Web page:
I wasn’t prepared for an evening of Woody or audience participation (more on that later), but being blessed with perfect timing, she set on to a set of obligatory favorites, most of which came from Short Sharp Shocked.
Shocked provided an update to “Leroy” and his wife from “Anchorage,” with the narrator now a grandmother and Leroy’s job bringing them down to Montana. Shocked mentioned that she drove from their place in Billings to then drive to Omaha and then to Cedar Rapids, treating the couple as if they were long-lost friends of us in the audience, which they were in a way. “I look like an old housewife,” admitted Shocked during the song’s sudden self-realization.
I couldn’t help but thinking that, for all of her talk of turning 50 and growing old, Michelle Shocked is still doing things her way and does not seem one to bow to authoritative demands. That’s probably farther from the truth for most people who age, some who even must be taking steps of complacency as they approach what’s left of their retirement.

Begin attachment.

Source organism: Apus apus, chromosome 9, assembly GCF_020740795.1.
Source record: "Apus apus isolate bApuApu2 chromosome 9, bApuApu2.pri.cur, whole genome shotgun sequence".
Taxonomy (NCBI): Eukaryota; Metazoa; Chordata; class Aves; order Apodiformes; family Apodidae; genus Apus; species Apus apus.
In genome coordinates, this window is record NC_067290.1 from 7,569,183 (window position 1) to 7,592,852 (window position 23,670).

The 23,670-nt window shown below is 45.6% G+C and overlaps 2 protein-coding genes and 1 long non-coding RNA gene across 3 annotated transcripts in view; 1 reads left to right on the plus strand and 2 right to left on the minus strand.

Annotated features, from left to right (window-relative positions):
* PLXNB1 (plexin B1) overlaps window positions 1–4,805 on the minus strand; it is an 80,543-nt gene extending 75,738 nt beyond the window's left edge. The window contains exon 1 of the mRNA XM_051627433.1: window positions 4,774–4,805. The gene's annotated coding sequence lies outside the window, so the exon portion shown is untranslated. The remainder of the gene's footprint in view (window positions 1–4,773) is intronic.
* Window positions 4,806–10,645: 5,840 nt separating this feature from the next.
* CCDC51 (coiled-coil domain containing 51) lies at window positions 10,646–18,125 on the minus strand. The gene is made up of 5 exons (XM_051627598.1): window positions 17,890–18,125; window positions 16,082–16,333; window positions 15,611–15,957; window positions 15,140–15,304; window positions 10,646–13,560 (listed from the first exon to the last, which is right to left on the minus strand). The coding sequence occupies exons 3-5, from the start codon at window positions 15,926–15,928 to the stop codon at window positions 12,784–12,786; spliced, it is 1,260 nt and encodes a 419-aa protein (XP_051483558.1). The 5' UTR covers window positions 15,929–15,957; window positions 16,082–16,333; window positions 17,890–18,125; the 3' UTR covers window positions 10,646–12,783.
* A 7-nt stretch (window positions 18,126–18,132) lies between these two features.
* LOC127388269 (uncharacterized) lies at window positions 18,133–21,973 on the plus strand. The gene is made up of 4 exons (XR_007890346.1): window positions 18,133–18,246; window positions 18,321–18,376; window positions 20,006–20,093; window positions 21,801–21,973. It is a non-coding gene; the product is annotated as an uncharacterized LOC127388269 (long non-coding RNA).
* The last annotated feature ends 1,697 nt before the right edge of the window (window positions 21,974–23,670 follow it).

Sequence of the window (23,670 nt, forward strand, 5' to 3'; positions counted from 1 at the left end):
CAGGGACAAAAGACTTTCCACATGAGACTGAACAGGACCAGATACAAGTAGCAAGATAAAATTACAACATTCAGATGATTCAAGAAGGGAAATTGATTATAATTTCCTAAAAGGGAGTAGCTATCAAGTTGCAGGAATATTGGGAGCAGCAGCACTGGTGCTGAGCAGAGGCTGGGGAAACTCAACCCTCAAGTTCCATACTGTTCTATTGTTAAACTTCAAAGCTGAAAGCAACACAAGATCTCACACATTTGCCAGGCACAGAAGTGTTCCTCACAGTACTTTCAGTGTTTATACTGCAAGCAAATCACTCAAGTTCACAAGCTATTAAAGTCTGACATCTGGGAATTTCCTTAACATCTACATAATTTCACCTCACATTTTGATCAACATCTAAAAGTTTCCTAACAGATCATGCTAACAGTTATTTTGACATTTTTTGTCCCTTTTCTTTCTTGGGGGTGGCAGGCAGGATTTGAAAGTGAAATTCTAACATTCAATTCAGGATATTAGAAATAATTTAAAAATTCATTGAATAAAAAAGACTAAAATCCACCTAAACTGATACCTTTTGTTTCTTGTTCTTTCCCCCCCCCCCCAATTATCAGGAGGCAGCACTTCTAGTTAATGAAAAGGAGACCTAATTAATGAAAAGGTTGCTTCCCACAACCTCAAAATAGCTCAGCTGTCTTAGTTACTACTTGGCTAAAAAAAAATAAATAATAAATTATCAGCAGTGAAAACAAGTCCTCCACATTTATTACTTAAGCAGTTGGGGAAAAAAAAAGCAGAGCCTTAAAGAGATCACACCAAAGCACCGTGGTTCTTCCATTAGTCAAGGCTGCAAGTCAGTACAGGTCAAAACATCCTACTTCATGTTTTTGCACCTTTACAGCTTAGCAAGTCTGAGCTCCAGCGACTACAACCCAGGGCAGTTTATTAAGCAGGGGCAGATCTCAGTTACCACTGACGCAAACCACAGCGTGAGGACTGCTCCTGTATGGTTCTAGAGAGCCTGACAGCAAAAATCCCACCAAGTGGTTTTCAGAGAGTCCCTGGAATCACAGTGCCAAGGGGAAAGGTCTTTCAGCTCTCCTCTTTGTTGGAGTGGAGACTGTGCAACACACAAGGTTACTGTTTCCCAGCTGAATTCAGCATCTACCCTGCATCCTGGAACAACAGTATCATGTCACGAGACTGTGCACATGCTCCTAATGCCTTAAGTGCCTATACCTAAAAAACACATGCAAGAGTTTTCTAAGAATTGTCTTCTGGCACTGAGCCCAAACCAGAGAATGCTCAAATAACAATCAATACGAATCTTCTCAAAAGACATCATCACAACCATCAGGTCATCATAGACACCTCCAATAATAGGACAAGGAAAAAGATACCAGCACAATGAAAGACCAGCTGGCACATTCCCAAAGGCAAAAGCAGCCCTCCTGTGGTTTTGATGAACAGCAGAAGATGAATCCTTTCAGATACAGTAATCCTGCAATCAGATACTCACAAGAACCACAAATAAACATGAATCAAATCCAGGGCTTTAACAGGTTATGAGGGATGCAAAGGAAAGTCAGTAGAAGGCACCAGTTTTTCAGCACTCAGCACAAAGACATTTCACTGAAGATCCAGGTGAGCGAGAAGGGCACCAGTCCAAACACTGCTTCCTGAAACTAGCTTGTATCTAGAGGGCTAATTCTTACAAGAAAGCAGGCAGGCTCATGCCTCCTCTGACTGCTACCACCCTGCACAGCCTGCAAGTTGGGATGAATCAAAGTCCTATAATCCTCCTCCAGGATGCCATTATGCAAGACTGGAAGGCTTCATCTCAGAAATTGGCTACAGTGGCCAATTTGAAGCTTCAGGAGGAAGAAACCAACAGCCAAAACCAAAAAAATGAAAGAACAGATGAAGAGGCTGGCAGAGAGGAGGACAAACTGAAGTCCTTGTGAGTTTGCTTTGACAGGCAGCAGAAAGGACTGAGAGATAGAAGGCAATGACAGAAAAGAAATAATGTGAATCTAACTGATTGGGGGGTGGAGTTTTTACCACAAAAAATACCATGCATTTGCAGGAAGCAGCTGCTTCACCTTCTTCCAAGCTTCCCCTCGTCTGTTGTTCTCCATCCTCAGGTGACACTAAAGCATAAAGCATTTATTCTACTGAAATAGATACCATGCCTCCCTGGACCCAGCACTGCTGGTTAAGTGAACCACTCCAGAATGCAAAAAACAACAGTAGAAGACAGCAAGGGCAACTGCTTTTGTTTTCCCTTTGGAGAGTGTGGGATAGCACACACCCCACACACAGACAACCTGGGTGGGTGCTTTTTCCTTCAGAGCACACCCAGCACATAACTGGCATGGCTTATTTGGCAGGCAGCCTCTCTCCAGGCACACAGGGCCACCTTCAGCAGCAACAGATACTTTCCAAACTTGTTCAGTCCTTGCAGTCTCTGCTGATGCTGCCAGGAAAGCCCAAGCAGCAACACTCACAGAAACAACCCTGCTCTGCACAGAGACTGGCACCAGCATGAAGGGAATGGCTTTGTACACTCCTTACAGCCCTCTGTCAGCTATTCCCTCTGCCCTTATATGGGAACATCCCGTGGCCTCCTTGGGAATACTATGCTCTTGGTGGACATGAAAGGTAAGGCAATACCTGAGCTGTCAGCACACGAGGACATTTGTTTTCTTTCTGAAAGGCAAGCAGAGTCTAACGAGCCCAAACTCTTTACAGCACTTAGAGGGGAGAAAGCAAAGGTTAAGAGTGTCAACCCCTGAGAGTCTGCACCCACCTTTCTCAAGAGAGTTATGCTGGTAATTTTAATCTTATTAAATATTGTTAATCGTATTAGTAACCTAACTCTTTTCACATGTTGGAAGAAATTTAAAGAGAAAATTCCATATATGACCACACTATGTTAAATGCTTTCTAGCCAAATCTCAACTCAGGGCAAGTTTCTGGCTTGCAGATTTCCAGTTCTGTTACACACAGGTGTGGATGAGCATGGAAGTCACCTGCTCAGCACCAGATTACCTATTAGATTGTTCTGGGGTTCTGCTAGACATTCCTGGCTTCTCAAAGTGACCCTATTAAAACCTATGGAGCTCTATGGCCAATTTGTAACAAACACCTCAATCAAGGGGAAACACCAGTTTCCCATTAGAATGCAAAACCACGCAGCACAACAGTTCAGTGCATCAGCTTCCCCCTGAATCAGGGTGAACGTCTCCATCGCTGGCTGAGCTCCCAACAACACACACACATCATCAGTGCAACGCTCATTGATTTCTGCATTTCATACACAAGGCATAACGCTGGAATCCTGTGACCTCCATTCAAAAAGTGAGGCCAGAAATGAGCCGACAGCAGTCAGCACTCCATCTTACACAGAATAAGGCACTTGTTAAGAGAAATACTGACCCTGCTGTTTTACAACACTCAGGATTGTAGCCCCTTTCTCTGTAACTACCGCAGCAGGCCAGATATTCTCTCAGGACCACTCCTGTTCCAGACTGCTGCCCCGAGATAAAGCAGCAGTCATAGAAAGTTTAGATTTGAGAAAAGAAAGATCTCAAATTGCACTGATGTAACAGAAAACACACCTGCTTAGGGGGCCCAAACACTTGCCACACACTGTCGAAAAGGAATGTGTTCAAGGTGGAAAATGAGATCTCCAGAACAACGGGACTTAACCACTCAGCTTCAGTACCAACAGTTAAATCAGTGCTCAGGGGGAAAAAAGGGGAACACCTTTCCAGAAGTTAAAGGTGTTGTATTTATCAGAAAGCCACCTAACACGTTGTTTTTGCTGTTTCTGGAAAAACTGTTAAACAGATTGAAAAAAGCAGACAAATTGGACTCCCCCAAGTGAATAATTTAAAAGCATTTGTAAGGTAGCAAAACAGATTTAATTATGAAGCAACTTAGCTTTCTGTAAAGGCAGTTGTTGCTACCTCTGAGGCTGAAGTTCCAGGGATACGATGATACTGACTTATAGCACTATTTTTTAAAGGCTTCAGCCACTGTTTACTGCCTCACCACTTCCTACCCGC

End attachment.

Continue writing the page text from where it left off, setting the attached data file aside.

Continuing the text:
There were some moments of nostalgia, thinking back on the guy who stood her up at senior prom and adding a few licks towards the backwoods culture she calls her leveling point. But there was no condescending tone and she seemed to bend over backwards for us to sing along, and to engage when the discussion turned to foreclosure or what the occupy moment stood for.
Just when you felt that you had your fill of progressive dogma, Shocked announced that she’d be back to lead a brief forum on the topic, after she called her boyfriend on the phone and played three new songs before the intermission.
No joke. Shocked grabbed her phone and called her boyfriend David Willardson just as she sat down to the piano where she began explaining the large portraits behind her. Each one began as a painting by David, followed by an incredible muse they created over Michelle, which in turn created the song. At first, the entire “hold the phone up to the microphone” bit got somewhat uncomfortable. After a while, Willardson on the other end just became another character in the community, offering a few insights to the painting while Shocked gave her musical rendition. She had high praise for Mr. Willardson, even suggesting (with him still on the phone) that she was expecting to be married by the end of the year, a decision she made while hearing the refrain of a sermon in her head, encouraging her to do the right thing with her relationship.